Thursday, April 01, 2010

Utter Darkness (or so they thought)


Utter Darkness (or so they thought)

It couldn’t have been any worse for the remaining 11 disciples and the women closest to Jesus of Nazareth. As they watched, their Hope was torn apart, then hung on a post in humiliation to die, and “darkness came over the whole land.”

We can’t imagine the depth of their bewilderment. The darkness over the land couldn’t compare to the darkness of their souls. Three years of walking with Him had given them excitement for the installation of a new kingdom on earth! But it was all for naught, or so they thought.

That was the human perspective, but this is the real story:
It was that ugly three-letter word – sin. Sin is what the holy God could not look upon, but He longed to fellowship with us. All of humanity had been paralyzed by sin, and our human efforts to abide by the law had proven futile, time after time.

In the greatest act of mercy, the Father offered up His perfect sacrifice on our behalf. At that moment in time, once for all, the Son took on the sin of all mankind. The curtain that separated us from the Holy of Holies was torn from top to bottom. The righteous God who could not look upon sin made a way for us to come to Him, and by the blood of the Lamb those who believe are made righteous, and can enter into His courts!

But that was just Friday. Wait for Sunday!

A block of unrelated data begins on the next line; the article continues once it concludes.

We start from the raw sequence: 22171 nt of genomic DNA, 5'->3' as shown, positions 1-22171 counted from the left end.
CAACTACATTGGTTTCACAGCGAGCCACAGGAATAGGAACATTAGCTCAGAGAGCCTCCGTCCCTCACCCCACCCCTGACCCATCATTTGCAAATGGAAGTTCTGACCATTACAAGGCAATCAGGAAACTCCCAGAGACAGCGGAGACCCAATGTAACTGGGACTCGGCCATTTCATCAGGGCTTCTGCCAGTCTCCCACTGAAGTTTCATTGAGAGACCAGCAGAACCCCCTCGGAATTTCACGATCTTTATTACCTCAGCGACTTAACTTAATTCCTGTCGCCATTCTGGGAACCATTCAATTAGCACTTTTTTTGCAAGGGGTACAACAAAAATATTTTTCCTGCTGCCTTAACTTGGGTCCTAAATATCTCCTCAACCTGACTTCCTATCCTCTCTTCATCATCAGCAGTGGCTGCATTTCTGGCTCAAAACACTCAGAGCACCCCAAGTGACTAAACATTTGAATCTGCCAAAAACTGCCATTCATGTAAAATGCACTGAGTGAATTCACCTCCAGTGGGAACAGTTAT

The angel said to the women, "Do not be afraid; for I know that you are looking for Jesus who has been crucified. He is not here, for He has risen, just as He said. Come, see the place where He was lying. Go quickly and tell His disciples that He has risen from the dead. . .” And they left the tomb quickly with fear and great joy and ran to report it to His disciples. Matt. 28:5-7a, 8

California Family Council celebrates the risen Savior! Happy Easter!

Hat Tip:

California Family Council

2 comments:

GMpilot said...

A week ago, you told us that Jesus' last words were seven in number. But we don't even know exactly what he said.
Everyone knows the words.

Matthew 27:46: ”My God, my God, why hast thou forsaken me?”
Mark 15:34: ”My God, my God, why hast thou forsaken me?”
Luke 23:46: ”Father, into thy hands I commend my spirit”
John 19:30: ”It is finished” (refer to the illustration at the top of your post)

But which words did he say? Some of them? All of them? None of them? I'm inclined to go with Mark/Matthew; but doctrine says all of it has to be true. How that can be, I cannot say.

This was, we are told, perhaps the second-most important event in history, and as well documented as any other significant historical event...and yet, it ain't.
But don't let that stop you. Faith doesn't need facts.

Gary Baker said...

"But don't let that stop you. Faith doesn't need facts."

Faith doesn't, yet a great many facts are present. Methinks you are applying a standard far different with regards to this event than to many others. I believe that if you dig into the specifics of almost any historical event researched by several historians, they will present some differences in presentation, order, and interpretation. None of that demonstrates that any of it is incorrect from a factual standpoint, but simply that different people discovered different aspects during the course of investigation. You may be able to find any number of commentaries for example on the reasons that lead up to the war between the states, yet though there are different interpretations, no one doubts that there was a war between the states though no one who witnessed it is alive today. In the same way, there is a great deal of evidence for the Bible's accuracy. You simply choose not to accept it.